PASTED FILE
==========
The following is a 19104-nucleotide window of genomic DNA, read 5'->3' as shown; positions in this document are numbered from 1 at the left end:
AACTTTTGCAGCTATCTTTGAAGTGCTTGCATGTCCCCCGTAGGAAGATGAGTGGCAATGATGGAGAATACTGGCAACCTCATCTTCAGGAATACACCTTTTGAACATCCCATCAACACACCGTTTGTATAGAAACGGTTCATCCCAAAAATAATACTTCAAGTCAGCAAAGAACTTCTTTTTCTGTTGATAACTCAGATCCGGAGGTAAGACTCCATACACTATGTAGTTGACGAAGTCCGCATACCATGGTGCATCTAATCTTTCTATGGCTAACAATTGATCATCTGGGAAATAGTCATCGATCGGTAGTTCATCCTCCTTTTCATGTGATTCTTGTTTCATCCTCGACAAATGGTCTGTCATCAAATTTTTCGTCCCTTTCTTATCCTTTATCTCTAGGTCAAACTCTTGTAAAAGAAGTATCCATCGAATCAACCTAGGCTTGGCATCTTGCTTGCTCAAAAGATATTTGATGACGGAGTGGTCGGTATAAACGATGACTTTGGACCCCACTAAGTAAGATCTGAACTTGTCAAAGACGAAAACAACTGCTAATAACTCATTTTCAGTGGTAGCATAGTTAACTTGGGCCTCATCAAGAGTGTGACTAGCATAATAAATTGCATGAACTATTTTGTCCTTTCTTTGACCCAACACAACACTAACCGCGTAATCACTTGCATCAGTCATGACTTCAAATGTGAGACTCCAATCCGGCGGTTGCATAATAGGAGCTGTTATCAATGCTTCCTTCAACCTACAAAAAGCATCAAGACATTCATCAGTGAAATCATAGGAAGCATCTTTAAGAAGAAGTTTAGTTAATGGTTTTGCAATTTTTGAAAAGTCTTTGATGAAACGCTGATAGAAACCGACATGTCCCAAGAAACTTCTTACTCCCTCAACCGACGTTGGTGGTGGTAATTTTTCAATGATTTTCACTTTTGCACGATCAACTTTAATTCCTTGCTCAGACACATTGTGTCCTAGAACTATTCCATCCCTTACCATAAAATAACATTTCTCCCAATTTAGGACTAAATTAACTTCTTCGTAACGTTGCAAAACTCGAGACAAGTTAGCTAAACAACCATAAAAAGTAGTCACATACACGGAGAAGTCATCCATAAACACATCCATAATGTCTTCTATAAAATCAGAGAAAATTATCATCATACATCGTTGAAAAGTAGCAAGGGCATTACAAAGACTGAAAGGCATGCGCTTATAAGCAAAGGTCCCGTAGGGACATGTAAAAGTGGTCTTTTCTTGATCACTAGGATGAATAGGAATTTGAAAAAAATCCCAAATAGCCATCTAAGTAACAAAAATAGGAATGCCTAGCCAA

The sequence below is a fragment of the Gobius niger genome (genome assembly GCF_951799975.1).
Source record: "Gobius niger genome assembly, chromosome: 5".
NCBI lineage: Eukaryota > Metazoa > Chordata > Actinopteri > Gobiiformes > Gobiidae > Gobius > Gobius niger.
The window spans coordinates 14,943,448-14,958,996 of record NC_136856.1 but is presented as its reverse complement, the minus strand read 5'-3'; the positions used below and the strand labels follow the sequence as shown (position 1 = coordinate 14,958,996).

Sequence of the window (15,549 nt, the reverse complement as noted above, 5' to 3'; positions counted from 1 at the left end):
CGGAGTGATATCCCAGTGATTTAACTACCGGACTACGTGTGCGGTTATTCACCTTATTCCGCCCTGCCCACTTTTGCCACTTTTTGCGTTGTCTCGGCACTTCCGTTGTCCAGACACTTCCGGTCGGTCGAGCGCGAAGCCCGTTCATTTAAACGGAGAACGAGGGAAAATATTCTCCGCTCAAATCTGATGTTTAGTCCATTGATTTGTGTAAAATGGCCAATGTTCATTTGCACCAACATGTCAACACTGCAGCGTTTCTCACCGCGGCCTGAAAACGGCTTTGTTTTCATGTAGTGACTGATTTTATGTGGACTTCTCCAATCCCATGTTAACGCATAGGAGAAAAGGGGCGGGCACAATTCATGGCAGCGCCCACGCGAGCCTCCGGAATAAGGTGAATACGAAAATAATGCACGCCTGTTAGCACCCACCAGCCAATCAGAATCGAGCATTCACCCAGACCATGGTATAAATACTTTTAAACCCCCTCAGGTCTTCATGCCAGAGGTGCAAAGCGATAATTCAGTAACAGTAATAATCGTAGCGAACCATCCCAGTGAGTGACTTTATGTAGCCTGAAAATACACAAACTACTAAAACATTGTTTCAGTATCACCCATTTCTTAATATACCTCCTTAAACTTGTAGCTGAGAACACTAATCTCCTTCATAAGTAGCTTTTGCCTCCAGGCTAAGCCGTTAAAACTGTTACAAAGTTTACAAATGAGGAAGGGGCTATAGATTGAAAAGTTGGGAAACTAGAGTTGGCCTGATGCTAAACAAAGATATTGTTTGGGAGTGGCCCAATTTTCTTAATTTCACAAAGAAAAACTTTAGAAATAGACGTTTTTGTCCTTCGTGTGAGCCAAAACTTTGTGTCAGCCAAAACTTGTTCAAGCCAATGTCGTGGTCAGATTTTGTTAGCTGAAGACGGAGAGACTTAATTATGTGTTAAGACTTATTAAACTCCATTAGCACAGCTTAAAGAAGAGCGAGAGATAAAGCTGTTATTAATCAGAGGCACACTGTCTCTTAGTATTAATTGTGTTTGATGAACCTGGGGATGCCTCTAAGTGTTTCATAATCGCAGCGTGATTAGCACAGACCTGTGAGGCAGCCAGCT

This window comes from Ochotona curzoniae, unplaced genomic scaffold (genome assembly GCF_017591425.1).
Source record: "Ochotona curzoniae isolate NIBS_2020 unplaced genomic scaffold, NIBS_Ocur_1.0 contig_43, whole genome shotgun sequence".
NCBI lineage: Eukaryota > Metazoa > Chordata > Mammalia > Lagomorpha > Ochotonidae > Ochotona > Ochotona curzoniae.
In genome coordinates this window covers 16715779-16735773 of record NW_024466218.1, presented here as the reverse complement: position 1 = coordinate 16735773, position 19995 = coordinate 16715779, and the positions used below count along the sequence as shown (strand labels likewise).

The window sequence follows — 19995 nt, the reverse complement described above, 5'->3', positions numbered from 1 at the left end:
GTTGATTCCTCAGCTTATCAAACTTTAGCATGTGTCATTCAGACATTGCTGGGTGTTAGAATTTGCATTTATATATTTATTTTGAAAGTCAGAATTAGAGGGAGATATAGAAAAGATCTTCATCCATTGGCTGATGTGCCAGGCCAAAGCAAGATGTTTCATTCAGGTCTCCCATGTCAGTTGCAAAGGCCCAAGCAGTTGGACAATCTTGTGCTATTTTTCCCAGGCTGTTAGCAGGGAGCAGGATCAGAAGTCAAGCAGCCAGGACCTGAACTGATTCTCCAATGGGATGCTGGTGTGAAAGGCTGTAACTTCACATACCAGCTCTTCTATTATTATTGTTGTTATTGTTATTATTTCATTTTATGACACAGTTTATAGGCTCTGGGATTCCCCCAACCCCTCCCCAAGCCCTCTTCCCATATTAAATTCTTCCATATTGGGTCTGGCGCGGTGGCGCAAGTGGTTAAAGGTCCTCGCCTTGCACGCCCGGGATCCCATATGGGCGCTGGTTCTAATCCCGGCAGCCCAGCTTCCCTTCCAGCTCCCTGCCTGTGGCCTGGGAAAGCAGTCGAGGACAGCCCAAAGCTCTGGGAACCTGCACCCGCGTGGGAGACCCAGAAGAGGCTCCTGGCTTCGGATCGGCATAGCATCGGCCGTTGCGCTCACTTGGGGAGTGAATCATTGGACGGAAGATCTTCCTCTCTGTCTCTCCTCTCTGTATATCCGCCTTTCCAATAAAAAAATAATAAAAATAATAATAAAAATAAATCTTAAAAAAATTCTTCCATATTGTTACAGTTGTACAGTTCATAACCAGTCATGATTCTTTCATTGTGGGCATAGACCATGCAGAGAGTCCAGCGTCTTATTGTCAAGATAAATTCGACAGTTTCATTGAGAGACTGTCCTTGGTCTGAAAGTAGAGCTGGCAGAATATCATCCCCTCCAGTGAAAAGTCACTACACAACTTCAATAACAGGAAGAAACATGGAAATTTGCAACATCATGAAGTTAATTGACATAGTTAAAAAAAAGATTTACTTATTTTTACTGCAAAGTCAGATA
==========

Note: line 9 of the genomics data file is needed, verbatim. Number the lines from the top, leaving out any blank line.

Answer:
This window comes from Ochotona curzoniae, unplaced genomic scaffold (genome assembly GCF_017591425.1).